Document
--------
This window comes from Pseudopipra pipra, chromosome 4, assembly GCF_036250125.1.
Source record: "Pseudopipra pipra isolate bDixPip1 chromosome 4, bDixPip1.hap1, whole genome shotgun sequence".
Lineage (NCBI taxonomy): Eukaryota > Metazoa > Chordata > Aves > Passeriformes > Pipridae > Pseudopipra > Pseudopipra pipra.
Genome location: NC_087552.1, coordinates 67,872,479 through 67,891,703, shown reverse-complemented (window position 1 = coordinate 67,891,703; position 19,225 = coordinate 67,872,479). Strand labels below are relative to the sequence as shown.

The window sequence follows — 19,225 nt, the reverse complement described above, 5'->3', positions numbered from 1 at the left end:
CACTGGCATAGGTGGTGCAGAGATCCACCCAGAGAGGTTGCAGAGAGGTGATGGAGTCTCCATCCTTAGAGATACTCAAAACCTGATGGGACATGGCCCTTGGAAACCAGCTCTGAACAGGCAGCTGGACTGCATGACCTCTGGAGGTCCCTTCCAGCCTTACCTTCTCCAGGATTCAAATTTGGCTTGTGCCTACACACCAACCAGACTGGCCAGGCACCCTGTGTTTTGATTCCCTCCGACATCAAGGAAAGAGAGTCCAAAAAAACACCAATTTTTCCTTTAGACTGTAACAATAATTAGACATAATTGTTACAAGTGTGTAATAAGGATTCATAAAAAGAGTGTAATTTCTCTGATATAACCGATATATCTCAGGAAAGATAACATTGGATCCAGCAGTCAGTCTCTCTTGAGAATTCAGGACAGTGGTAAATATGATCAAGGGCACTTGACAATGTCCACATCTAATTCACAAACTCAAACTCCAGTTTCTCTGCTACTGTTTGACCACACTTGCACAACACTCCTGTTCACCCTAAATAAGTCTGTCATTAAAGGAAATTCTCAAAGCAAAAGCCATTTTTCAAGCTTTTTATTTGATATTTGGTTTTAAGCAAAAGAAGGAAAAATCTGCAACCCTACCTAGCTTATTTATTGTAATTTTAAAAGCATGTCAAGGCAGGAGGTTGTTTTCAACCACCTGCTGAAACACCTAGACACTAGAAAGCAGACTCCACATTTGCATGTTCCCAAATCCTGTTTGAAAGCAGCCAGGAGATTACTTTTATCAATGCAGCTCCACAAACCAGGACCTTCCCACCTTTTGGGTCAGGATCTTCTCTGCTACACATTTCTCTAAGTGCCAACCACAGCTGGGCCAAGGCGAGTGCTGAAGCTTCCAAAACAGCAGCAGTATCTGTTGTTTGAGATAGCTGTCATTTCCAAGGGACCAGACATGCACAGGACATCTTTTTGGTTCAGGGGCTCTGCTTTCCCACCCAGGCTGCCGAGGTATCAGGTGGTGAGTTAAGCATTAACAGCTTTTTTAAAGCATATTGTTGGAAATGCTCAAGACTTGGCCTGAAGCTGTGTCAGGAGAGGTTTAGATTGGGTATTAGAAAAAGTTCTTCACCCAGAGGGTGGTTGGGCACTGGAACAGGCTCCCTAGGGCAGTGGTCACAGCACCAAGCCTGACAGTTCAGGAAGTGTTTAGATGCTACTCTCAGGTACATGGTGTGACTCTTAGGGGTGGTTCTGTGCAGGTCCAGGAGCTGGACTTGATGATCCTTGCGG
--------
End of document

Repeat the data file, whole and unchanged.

This window comes from Pseudopipra pipra, chromosome 4, assembly GCF_036250125.1.
Source record: "Pseudopipra pipra isolate bDixPip1 chromosome 4, bDixPip1.hap1, whole genome shotgun sequence".
Lineage (NCBI taxonomy): Eukaryota > Metazoa > Chordata > Aves > Passeriformes > Pipridae > Pseudopipra > Pseudopipra pipra.
Genome location: NC_087552.1, coordinates 67,872,479 through 67,891,703, shown reverse-complemented (window position 1 = coordinate 67,891,703; position 19,225 = coordinate 67,872,479). Strand labels below are relative to the sequence as shown.

The window sequence follows — 19,225 nt, the reverse complement described above, 5'->3', positions numbered from 1 at the left end:
CACTGGCATAGGTGGTGCAGAGATCCACCCAGAGAGGTTGCAGAGAGGTGATGGAGTCTCCATCCTTAGAGATACTCAAAACCTGATGGGACATGGCCCTTGGAAACCAGCTCTGAACAGGCAGCTGGACTGCATGACCTCTGGAGGTCCCTTCCAGCCTTACCTTCTCCAGGATTCAAATTTGGCTTGTGCCTACACACCAACCAGACTGGCCAGGCACCCTGTGTTTTGATTCCCTCCGACATCAAGGAAAGAGAGTCCAAAAAAACACCAATTTTTCCTTTAGACTGTAACAATAATTAGACATAATTGTTACAAGTGTGTAATAAGGATTCATAAAAAGAGTGTAATTTCTCTGATATAACCGATATATCTCAGGAAAGATAACATTGGATCCAGCAGTCAGTCTCTCTTGAGAATTCAGGACAGTGGTAAATATGATCAAGGGCACTTGACAATGTCCACATCTAATTCACAAACTCAAACTCCAGTTTCTCTGCTACTGTTTGACCACACTTGCACAACACTCCTGTTCACCCTAAATAAGTCTGTCATTAAAGGAAATTCTCAAAGCAAAAGCCATTTTTCAAGCTTTTTATTTGATATTTGGTTTTAAGCAAAAGAAGGAAAAATCTGCAACCCTACCTAGCTTATTTATTGTAATTTTAAAAGCATGTCAAGGCAGGAGGTTGTTTTCAACCACCTGCTGAAACACCTAGACACTAGAAAGCAGACTCCACATTTGCATGTTCCCAAATCCTGTTTGAAAGCAGCCAGGAGATTACTTTTATCAATGCAGCTCCACAAACCAGGACCTTCCCACCTTTTGGGTCAGGATCTTCTCTGCTACACATTTCTCTAAGTGCCAACCACAGCTGGGCCAAGGCGAGTGCTGAAGCTTCCAAAACAGCAGCAGTATCTGTTGTTTGAGATAGCTGTCATTTCCAAGGGACCAGACATGCACAGGACATCTTTTTGGTTCAGGGGCTCTGCTTTCCCACCCAGGCTGCCGAGGTATCAGGTGGTGAGTTAAGCATTAACAGCTTTTTTAAAGCATATTGTTGGAAATGCTCAAGACTTGGCCTGAAGCTGTGTCAGGAGAGGTTTAGATTGGGTATTAGAAAAAGTTCTTCACCCAGAGGGTGGTTGGGCACTGGAACAGGCTCCCTAGGGCAGTGGTCACAGCACCAAGCCTGACAGTTCAGGAAGTGTTTAGATGCTACTCTCAGGTACATGGTGTGACTCTTAGGGGTGGTTCTGTGCAGGTCCAGGAGCTGGACTTGATGATCCTTGCGG